If you have a solar lease right now, don't worry because you are not alone. We come across homeowners that choose this option all of the time because they just didn't know...
Here's why I encourage you to purchase solar instead of leasing it whenever possible:
The payment on a lease is typically the same as financing the purchase payment. I understand that not everybody can purchase the solar upfront with cash, but the financing on solar versus a lease payment can pretty much be the exact same thing.
You receive tax credits when you purchase.
It makes it easier to sell the home. When you go to sell the home, you’re not asking your buyer to qualify for the mortgage payment AND a separate lease payment.
Reputable solar companies offer excellent warranty programs. One of the main reasons people opt for leasing, is because the solar leasing agent convinced them it was way more convenient not to own it because then they are responsible for the maintenance and blah blah... DO NOT GO THERE. Purchase solar from a reputable company with a warranty program.
So when you’re faced with the option of purchasing versus leasing solar, make sure you buy.
I’m Dan Beer with the Beer Home Team at eXp Realty and these are the kinds of things that we'd like to expose to homeowners. We'd like to expose the truth…
In fact, that's why I wrote the book, Real Estate Exposed, which was reviewed by New York Times bestselling author, Harv Eker. If you'd like a copy of the book, just go to www.REExposedBook.com and reserve your free copy.
Posted by Daniel Beer on Thursday, March 12, 2020 at 4:23 PMBy Daniel Beer / March 12, 2020Comment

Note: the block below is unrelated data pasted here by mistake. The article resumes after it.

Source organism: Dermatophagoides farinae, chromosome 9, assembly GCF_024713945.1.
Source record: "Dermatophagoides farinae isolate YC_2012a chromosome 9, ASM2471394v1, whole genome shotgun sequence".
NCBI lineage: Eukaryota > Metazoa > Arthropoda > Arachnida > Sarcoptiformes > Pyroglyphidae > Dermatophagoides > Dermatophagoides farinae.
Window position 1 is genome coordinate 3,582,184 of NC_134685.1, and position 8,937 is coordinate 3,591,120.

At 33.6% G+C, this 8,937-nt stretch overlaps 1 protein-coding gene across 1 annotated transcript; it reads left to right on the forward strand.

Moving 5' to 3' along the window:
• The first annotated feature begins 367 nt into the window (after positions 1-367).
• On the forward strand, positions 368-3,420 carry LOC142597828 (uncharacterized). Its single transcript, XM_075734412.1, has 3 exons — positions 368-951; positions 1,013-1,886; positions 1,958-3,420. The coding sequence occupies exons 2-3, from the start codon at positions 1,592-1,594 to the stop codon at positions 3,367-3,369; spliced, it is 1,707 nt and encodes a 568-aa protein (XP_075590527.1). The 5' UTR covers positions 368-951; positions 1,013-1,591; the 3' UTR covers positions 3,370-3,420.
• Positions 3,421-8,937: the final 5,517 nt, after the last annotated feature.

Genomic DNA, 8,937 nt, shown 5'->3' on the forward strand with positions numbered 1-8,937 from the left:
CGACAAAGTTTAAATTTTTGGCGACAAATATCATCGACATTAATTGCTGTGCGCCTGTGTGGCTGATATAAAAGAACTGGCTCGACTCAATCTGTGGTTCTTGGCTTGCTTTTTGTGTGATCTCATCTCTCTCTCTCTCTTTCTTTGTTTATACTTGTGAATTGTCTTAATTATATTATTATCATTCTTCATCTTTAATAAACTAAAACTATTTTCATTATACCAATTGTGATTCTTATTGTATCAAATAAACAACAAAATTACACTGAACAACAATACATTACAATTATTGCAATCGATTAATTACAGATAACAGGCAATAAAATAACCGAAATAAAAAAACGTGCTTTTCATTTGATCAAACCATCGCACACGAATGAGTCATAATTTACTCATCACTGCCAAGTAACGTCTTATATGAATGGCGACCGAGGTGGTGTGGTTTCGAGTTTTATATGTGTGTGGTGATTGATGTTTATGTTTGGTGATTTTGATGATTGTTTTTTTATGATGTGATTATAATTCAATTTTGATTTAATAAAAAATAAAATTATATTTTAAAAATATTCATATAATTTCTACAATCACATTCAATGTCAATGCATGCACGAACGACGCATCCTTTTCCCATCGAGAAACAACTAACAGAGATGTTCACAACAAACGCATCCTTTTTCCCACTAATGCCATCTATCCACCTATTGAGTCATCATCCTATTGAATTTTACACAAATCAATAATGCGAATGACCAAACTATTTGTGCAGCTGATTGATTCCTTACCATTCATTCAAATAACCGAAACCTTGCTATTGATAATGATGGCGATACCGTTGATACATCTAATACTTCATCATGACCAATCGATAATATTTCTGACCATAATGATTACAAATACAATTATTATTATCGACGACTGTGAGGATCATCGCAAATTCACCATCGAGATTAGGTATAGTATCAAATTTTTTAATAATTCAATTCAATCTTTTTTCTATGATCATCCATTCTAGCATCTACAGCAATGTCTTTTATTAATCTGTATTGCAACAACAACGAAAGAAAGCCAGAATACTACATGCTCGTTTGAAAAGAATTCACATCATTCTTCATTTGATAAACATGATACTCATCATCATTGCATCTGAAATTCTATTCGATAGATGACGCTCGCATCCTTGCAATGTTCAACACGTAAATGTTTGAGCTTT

The most effective stratedy for improving household energy efficiency is to first target your home's envelope—walls, attic, windows and doors.
Click the image to view our full-sized infographic.
Here are some of the best high-value energy-efficient upgrades for your San Diego home.
If your house has no wall insulation, and it has more-or-less continuous wall cavities, it can improve enough energy to be very cost effective. Today, there are also green options such as cellulose and recycled denim options that are even more efficient than traditional options by as much as 11-15 percent according to Energy Star.
If your windows are leaky, it may be time to replace them with energy-efficient models with weatherstripping and storm windows. Simply making the change from single-pained windows to dual-panes with a low-E coating can save homeowners up to $465 annually according to the US Department of Energy.
Tress Around Your San Diego House
If your house is older with relatively poor insulation and windows, good landscaping can save energy, especially if planted on the house's west side. Having a good bit of shade will create a cooler indoor environment during hot summer months.
High-Efficiency Heating and Cooling Systems
For houses with boilers and hot water heat distribution...
Have you ever noticed how most real estate agents assume they know what you want out of your home sale?
I believe you should have options—options that include:
Selling quickly for cash and moving out on your time frame (potentially with no commissions or closing costs)
Having a full market blitz (it will take longer, but you’ll achieve a higher price)
Allowing us to provide you with the capital to rehab your property and sell it at maximum profit
Which is best for you? Over the years, we’ve noticed that most sellers' agents pigeonhole them into using just one selling process. This is just a case of those agents assuming that they know what their sellers want. Many factors go into a home sale...